McCarthy crafted an amazing self-help book that will strengthen any writer, whether new or seasoned, with guidance and self-evaluation tools. —Erin Unger, author of Practicing Murder, releasing in 2019

Need to rework your book? Zoe M. McCarthy’s step-by-step reference guide leads you through the process, helping you fight feeling overwhelmed and wrangle your manuscript and into publishable shape in 30 days. Tailor Your Manuscript delivers a clear and comprehensive action plan. —Elizabeth Spann Craig, Twitteriffic owner, bestselling author of the Myrtle Clover Mysteries, the Southern Quilting Mysteries, and the Memphis Barbeque Mysteries http://elizabethspanncraig.com/blog/


10-Item Manuscript Checklist When You’re Under a Deadline

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Tailor Your Fiction Manuscript in 30 Days is designed to shape a not-yet submitted, rejected, or self-published manuscript with low ratings into a book that shines. The method can also be a guiding resource for writers starting a manuscript. See details below.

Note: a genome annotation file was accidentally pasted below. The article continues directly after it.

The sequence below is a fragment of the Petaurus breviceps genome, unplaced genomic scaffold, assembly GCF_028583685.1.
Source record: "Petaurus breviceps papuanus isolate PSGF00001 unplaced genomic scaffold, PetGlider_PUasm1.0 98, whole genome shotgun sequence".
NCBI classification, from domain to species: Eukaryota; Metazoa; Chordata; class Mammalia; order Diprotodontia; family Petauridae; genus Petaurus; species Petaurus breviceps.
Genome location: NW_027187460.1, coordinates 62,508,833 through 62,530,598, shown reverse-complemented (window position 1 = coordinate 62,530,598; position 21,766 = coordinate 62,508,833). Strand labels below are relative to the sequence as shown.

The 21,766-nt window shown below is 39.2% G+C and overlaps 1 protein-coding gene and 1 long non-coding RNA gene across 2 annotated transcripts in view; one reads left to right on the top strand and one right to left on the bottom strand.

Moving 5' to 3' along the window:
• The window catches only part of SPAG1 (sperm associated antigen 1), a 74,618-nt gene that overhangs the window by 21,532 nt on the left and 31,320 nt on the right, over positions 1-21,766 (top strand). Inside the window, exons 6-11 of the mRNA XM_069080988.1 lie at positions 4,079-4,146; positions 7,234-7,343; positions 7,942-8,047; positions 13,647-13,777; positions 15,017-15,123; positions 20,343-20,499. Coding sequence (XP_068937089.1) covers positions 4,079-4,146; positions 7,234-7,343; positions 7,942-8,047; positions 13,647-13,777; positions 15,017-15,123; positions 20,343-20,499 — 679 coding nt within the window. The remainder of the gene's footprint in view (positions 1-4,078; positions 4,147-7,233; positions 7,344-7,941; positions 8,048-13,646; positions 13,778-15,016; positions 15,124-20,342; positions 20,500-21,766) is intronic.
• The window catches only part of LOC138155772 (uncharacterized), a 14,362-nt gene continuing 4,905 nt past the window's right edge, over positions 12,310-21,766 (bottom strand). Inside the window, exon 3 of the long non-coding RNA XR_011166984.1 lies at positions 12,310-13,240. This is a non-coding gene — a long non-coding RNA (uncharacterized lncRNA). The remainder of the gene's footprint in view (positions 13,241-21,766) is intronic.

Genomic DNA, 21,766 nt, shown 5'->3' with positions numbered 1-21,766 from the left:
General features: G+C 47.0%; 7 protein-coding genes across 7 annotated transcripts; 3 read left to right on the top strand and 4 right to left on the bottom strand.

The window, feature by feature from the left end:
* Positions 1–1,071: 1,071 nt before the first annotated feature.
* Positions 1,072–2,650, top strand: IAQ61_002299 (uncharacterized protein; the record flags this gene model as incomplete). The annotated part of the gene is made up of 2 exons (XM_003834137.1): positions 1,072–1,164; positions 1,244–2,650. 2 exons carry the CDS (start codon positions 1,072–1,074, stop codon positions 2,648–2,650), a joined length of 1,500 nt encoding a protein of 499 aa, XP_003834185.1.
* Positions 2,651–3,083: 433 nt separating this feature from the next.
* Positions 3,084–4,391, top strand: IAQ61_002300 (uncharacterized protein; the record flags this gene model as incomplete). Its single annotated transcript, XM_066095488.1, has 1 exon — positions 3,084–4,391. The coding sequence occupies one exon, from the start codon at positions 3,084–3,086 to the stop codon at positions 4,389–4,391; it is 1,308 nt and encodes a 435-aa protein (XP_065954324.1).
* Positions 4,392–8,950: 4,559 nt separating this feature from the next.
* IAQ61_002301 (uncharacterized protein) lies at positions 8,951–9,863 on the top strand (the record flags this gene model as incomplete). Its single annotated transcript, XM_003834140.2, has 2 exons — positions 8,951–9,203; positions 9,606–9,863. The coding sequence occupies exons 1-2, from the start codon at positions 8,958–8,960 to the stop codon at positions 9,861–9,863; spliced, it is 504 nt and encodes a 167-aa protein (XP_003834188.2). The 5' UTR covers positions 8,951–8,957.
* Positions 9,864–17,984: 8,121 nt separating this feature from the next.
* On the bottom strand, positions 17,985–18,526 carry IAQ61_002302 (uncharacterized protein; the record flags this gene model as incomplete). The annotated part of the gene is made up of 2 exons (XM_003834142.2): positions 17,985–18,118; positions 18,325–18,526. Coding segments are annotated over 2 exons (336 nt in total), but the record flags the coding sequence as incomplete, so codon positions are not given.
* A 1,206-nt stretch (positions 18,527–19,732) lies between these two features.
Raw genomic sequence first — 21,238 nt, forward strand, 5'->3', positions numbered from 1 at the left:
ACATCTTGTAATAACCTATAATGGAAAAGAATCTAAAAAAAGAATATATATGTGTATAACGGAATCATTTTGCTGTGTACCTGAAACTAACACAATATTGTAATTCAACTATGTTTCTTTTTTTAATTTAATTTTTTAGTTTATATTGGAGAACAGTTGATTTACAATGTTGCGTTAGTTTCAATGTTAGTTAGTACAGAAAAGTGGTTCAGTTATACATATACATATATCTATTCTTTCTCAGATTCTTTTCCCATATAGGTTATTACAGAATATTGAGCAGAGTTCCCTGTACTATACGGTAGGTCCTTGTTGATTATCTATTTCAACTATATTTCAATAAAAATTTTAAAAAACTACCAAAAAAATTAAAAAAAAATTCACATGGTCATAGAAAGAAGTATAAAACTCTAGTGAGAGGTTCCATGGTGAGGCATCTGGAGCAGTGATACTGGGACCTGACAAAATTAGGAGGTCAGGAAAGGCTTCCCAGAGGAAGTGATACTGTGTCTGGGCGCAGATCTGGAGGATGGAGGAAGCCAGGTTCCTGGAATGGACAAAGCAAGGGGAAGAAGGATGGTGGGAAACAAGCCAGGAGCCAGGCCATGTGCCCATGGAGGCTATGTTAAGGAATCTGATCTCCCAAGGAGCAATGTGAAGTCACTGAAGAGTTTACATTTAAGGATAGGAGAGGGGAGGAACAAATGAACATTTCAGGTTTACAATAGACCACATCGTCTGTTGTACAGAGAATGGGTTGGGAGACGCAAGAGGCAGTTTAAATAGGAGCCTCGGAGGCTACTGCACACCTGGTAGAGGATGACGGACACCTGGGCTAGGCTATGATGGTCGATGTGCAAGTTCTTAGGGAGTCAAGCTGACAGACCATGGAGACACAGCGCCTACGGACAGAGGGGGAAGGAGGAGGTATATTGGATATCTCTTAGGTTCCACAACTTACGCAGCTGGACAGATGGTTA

Ideally, authors would like use a comprehensive checklist to prepare their manuscripts before submitting them to an freelance editor or a publisher. But what if you’re on a fast-approaching deadline? Here are ten areas to review in each scene before letting your manuscript go.

1.  Search for awkward sentences. For example, separate into multiple sentences, rewrite passive passages, and reduce wordiness for sentences such as this one: Tom was hurt by a large, gray elephant when the bull flipped him into the air as poachers from the east stampeded the herd by driving their large, gray land rovers that had tusks tied to their hoods with rope behind the herd.

2. Take your movie camera and capture what you see and hear during the scene. Determine whether you used enough of what you captured so that the character and reader will experience the setting.

image by ThomasWolter

3.  Check that your character has used, hopefully, all five senses in the scene—what he sees, tastes, touches, smells, and hears.

4. Look for that zinger that spices up your dialogue.

  • Clever remark skillfully delivered
  • Shocking or unexpected observation
  • Bold truth
  • Dry or humorous comment
image by geralt

5. Re-read the opening to make sure you’ve dropped the reader into the action and grounded the reader in the scene’s mood and the who, when, and where.

6.  Review the ending to ensure you’ve left the reader anxious to know what’s going to happen next.

7.  Check paragraphs’ ending words. Have you backloaded paragraphs with a strong word that gives the gist of the paragraph instead of a vague word, such as him, it, or was?

8. Research for accuracy a place, item, job, or personality you’ve introduce into the scene.

9. Enter the scene into a program like ProWritingAid to find style, grammar, overuse, and sticky-sentence problems.